What You MUST Know to Stay Safe & Minimize the Risk of a Car Crash


The 100 Deadliest Days of Summer Now Underway

The 100 Deadliest Days of Summer Now Underway

As schools across the nation wrap up another year and summer ramps up, transportation safety officials are warning all drivers to be ready to face another “100 Deadliest Days of Summer.” Coined by the AAA Foundation for Traffic Safety, the 100 Deadliest Days of Summer refers to the period from Memorial Day through Labor Day when:

  • Young, inexperienced teen drivers are sharing the roads with other motorists for longer periods of time.
  • The incidence of fatal traffic crashes surges (in comparison to other seasons of the year).

In fact, some of the latest research shows that, during the 100 Deadliest Days of Summer:

  • Fatal car accidents involving teen drivers increase, on average, by about 15 percent.
  • About 1,600 people are killed in wrecks that involve a teen motorist (averaging the fatalities recorded over the past five years, since 2012).
  • The leading causes of deadly car crashes involving teens include:
    • Impaired driving – Alcohol and/or drug use impair teen drivers’ perception, judgment and reaction times. Although every state in the U.S. has a Zero Tolerance policy when it comes to teen driver impairment, many teens still make the mistake of getting behind the wheel after consuming alcohol and/or drugs.
    • Distracted driving – About 60 percent of teen driver crashes involve distracted driving. While cellphones and texting are a major distraction for teen motorists, so too are having other teen passengers in the vehicle.
    • Speeding – Close to 1 in every 3 deadly teen crashes involves speeding.

8 Essential Tips for Minimizing the Risk of a Summertime Car Accident

If you are a parent to a teen driver, here are some steps you can take to reduce the risk that your teen will be involved in a wreck:

  1. Talk to your teen about driving safety – Set aside some time to talk to your teen about safe versus unsafe actions behind the wheel. Emphasize the dangers of drunk driving and distracted driving. And stress the importance of wearing seatbelts whenever driving or riding in cars.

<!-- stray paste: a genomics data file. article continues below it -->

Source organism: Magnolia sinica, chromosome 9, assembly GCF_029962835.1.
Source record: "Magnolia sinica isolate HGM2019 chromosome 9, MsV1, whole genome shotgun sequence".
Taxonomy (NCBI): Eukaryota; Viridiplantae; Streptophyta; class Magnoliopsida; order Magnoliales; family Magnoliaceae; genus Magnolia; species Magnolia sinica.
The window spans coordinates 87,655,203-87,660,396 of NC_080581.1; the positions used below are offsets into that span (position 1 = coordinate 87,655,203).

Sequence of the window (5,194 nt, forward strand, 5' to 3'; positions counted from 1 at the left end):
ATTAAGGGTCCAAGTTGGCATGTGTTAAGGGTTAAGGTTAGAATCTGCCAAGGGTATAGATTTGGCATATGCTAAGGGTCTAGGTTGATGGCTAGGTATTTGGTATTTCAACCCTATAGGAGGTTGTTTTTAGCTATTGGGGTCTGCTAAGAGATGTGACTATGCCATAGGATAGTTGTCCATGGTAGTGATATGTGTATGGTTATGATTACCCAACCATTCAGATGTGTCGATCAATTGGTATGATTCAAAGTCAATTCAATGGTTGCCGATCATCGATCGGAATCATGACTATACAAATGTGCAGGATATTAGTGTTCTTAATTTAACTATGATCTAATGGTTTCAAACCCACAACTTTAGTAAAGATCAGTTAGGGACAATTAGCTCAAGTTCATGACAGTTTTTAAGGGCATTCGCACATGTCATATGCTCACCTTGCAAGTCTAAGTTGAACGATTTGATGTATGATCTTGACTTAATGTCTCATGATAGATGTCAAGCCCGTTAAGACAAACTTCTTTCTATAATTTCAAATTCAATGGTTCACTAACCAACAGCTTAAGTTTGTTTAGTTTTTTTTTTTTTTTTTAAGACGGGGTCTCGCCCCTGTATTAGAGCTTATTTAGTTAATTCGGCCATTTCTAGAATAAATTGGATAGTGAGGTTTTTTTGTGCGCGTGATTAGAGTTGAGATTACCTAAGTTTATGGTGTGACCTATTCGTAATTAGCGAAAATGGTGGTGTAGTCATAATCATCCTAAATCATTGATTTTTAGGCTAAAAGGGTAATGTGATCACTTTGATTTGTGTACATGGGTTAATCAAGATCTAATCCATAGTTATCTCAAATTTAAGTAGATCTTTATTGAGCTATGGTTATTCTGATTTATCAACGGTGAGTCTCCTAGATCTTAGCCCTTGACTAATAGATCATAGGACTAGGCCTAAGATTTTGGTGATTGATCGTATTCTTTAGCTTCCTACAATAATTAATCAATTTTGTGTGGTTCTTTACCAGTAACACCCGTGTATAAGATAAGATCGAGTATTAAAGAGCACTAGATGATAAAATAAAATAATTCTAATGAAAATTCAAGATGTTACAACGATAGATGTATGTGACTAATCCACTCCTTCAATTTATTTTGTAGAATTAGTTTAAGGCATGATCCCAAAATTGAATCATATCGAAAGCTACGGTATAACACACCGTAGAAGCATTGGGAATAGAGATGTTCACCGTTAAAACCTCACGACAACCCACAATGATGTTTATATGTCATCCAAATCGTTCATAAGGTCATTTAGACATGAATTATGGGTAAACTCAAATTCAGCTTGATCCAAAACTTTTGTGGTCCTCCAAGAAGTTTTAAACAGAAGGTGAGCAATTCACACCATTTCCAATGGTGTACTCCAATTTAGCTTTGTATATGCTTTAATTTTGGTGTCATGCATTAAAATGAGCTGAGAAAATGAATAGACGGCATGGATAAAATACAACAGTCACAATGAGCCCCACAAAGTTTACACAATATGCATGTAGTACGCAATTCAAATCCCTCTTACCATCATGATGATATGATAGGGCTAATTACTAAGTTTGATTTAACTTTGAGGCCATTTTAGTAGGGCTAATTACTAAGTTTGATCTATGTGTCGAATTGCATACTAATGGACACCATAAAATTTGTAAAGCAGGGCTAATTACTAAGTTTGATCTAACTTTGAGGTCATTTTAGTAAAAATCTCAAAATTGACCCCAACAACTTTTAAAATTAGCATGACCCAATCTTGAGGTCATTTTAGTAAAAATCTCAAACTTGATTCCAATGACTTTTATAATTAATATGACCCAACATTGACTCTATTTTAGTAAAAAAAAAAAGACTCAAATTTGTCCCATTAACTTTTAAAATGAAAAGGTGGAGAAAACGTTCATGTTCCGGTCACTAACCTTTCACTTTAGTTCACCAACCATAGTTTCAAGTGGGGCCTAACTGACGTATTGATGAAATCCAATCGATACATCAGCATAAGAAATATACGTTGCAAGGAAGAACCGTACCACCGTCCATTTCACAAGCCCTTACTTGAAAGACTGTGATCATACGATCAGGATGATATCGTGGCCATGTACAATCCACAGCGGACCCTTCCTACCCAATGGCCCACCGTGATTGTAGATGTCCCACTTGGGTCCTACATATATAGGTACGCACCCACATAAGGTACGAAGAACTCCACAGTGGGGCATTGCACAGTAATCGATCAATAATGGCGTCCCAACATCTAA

2. Sign a “driving agreement” with your teen – Hold your teen accountable for driving safety. Hinge car (or other) privileges on compliance with this agreement.
  3. Set a good example – Demonstrate the actions you want your teen to take behind the wheel by being a good, safe driver yourself. Live the example you want your teen driver to follow.
  4. Keep your teen’s vehicle well maintained – Summer heat can increase the risk of tire blowouts (and other vehicle equipment failures); winter cold can freeze gas lines, wiper fluid, etc. So, make sure the vehicle your teen is driving is in good condition, regardless of the season.
  5. Consider investing in safety technology – If distraction or cellphone use is an issue, look into apps that can lock cellphones. You may even want to invest in crash avoidance technologies, like lane departure warning systems, blind spot detection systems and/or forward collision warning systems.

Regardless of whether you have a teen driver at home, if you will be sharing the roads with young, inexperienced motorists this summer (or beyond), here’s how to minimize your risk of a wreck:

  1. Always comply with traffic laws.
  2. Drive defensively.
  3. Never drive while impaired or distracted.

Get Answers about Your Recovery Options after a Crash: Contact a Middlesex County Car Accident Lawyer at Mayo Law, P.A

If you or someone you love has been hurt in any type of auto wreck, contact a Middlesex County car accident lawyer at Mayo Law, P.A. for more information about your options for financial recovery.

Call us at (732) 613-3100 or (888) MAYO-LAW. You can also email our firm via the contact form on our Home Page. Initial consultations are free, and we do not charge any legal fees until or unless compensation is secured in your case.

From offices based in Middlesex County, our attorneys provide the highest quality legal services to people through New Jersey, as well as nationwide.